Sportswear can provide antibiotic resistance. Ban the unnecessary use of antimicrobial in clothing.

Check what kind of exercise clothes you can safely buy and what you should steer clear.

A new survey show that Adidas and several other sports and leisure clothes contain chemicals that can make bacteria resistant to antibiotics. The substances added to prevent unpleasant odors.

It is well documented that bacteria exposed to silver, including through textiles, may develop silver resistance.

A Swedish doctoral dissertation also show that silver-resistant bacteria may be resistant to important antibiotics.

According to the World Health Organization is the emergence of antibiotic resistance bacteria one of the worst public health threats the world faces.
Sportswear can provide antibiotic resistance

These clothing brands may contain silver
  • Adidas (Adidas has not specified which items containing silver or other antibacterial drugs)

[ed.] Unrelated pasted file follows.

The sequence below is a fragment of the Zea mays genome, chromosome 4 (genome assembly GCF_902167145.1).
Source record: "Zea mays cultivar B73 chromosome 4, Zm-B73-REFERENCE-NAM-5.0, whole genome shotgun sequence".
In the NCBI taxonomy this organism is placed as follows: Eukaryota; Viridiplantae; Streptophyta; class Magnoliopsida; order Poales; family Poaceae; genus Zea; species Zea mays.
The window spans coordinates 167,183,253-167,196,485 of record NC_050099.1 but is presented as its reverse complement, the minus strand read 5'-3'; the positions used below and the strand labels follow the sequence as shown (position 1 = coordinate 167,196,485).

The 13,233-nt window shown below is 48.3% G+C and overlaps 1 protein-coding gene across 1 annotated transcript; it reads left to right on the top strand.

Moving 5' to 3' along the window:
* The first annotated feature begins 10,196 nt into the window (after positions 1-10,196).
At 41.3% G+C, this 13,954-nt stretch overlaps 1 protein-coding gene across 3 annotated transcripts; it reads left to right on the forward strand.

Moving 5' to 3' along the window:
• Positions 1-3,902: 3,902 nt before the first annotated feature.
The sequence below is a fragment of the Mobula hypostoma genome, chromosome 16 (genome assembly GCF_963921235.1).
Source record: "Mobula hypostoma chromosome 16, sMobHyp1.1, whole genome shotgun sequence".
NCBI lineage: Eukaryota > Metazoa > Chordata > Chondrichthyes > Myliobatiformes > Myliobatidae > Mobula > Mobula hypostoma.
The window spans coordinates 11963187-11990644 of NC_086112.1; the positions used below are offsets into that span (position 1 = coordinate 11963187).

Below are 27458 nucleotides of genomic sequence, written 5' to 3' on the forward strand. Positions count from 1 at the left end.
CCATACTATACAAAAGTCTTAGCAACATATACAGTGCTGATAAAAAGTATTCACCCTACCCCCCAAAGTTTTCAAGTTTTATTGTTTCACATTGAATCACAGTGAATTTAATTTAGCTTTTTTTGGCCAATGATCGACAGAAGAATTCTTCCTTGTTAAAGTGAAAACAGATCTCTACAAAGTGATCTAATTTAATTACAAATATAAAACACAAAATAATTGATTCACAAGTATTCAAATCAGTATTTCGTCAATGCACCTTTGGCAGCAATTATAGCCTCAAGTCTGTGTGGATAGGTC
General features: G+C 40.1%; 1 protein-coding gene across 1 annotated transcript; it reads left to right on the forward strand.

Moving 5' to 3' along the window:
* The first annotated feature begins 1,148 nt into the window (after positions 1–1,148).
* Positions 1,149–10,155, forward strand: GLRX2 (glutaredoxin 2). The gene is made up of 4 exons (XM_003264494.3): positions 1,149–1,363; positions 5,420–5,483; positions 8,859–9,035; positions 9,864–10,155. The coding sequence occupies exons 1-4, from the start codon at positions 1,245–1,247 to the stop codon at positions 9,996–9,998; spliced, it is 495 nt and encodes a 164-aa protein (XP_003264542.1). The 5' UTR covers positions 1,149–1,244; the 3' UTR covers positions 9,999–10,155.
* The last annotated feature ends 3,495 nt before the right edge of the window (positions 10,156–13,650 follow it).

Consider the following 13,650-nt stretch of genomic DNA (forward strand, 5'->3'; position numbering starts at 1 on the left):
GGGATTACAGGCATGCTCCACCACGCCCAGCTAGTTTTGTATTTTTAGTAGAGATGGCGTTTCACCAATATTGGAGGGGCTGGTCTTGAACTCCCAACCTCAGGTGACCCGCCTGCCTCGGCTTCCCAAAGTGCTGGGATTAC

• Castelli (Castelli has not specified which items contain silver.)
  • Norrøna (All garments marked with polygiene) - Norrøna recently decided to phase out silver in further production.
  • Sweet Protection (all garments marked with polygiene)
  • X-Bionic (all) & X-Socks (all) - The manufacturer of X-Bionic and X-Socks working to find alternatives, but will continue to use silver until they have developed a different antibacterial therapy.
These clothing brands may contain other antibacterial substances
  • 2XU (All compression noise)
  • Adidas 
  • Puma - Puma has so far (October 7th) not answered Future in our hands survey. Information on the use of antibacterial substances is taken from their website.
  • Swix (RaceX Bodywear - uppers, pants, boxers)
These clothing brands contain no antibacterial substances
  • Asics
  • Bavac
  • Bergans
  • Bjørn Dæhlie
  • Casall
  • Craft
  • Devold
  • Helly Hansen
  • Kari Traa
  • Nike
More sportswear manufacturers using other antibacterial agents than silver. The most common option is so-called Quaternary ammonium compounds, used in everything from Pyrisept to hair conditioner for clothes. Also these drugs are suspected to induce antibiotic resistance.

Our recommendation is to steer clear of all exercise clothes marketed as antibacterial, odorless or similar.

There is broad consensus that the use of antibacterial substances in clothing and other consumer products is unfortunate.